Jackson, Charles Sophomore, L X A, Clarlcsdale
Jackson, Clara Frances Junior, Chi O, Jackson
James, Glenn Freshman, Macon, Ga.
Jenkins, Susie Junior, KD, Jackson
Joest, Betty Gay Freshman, BSO, Memphis, Tenn.
Johnson, Phyllis Junior, Jackson
Jones, Huey Sophomore, Columbia
Jones, Justine Sophomore, Hattiesburg
Jones, Linda Junior, Springhill, La.
Jones, Merritt Junior, L X A, Centreville
Jones, Warren Freshman, KA, Forest
Jordan, Miriam Sophomore, Chi O, Carthage
Jordan, Robert Freshman, Jackson
Keller, Paul Junior, Natchez
Kemmer, Peggy Freshman, KD, West Lafayette, Ind.
Kenney, Diana Sophomore, Chi O, Jackson
Kerr, Kathryn Sophomore, Phi M, Greenwood
Kibler, Myra Sophomore, Phi M, Jackson, Tenn.
Killebrew, Charles Sophomore, L X A, Biloxi
Kimbrell, Bill Freshman, KS, Greenville
Kirschenbaum, Nell Freshman, KD, Vicksburg
Koonce, Thelma Freshman, Laurel
Kynard, Boyd Freshman, Jackson
Lacy, Don Sophomore, KA, Jackson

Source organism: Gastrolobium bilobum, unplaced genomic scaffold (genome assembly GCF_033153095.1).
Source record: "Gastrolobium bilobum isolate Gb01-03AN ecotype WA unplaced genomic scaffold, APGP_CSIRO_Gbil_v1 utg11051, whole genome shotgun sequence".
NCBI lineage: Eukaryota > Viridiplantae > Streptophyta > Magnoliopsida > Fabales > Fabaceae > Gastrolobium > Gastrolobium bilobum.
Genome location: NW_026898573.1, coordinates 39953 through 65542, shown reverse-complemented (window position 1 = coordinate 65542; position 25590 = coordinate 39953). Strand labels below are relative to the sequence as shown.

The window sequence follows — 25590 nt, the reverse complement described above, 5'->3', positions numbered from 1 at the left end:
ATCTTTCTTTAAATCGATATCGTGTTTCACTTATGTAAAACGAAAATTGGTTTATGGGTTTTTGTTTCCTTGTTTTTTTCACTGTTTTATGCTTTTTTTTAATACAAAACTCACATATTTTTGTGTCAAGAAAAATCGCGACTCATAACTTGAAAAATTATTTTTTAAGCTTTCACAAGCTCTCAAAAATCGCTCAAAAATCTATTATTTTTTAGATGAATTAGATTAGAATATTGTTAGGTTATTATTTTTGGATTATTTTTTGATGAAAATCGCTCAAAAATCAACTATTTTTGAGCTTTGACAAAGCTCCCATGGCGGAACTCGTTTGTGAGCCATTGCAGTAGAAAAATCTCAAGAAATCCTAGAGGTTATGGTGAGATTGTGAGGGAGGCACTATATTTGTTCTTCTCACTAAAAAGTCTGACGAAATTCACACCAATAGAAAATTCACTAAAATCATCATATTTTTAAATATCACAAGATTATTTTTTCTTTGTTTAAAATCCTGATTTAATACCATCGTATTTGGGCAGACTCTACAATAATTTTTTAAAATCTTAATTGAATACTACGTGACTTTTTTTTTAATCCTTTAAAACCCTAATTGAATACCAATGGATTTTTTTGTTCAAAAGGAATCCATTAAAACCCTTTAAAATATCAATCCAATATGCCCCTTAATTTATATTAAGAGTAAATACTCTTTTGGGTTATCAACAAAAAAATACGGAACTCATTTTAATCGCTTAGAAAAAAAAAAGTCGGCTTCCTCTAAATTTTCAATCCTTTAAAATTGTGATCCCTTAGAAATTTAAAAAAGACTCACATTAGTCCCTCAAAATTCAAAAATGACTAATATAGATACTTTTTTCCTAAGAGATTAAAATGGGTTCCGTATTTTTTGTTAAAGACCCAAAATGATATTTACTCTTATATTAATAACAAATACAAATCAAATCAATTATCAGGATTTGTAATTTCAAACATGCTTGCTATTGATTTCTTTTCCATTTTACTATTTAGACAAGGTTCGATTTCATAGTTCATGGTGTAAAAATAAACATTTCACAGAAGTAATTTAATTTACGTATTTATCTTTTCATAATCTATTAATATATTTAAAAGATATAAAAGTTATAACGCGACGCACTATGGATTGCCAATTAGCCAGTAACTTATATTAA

Ladner, Mary Sophomore, Chi O, Jackson
Lamar, Curt Freshman, L X A, McComb
Lambert, Brenda Freshman, BSO, Clinton
Lambert, Bill Freshman, L X A, Natchez
Lammons, Georganne Sophomore, BSO, Greenbelt, Md.
Lane, Linda Sophomore, Chi O, Brandon
Langford, Charles Junior, KA, Marks
Lautar, Matt Sophomore, KS, West Point
Lawhon, Twinkie Sophomore, KD, Tupelo
Lawrence, Mildred Freshman, KD, Laurel
Lawson, Lois Marie Sophomore, BSO, Yazoo City
Lay, Dan Freshman, Jackson
Lee, Lynda Junior, Chi O, Jackson
Lefeve, Barbara Freshman, Chi O, Vicksburg
Leggett, Bobby Junior, Vicksburg
Lemasson, Emily Junior, KD, Jackson
Leverett, Jimmy Junior, L X A, Monroe, La.
Levi, Demsey Sophomore, L X A, Ocean Springs
Lewand, Ray Freshman, KS, Jacksonville, Fla.
Lewis, Clayton Sophomore, Pi KA, Philadelphia
Lewis, Freddie Sophomore, L X A, Jackson
Lewis, Harmon Junior, Pi KA, Tylertown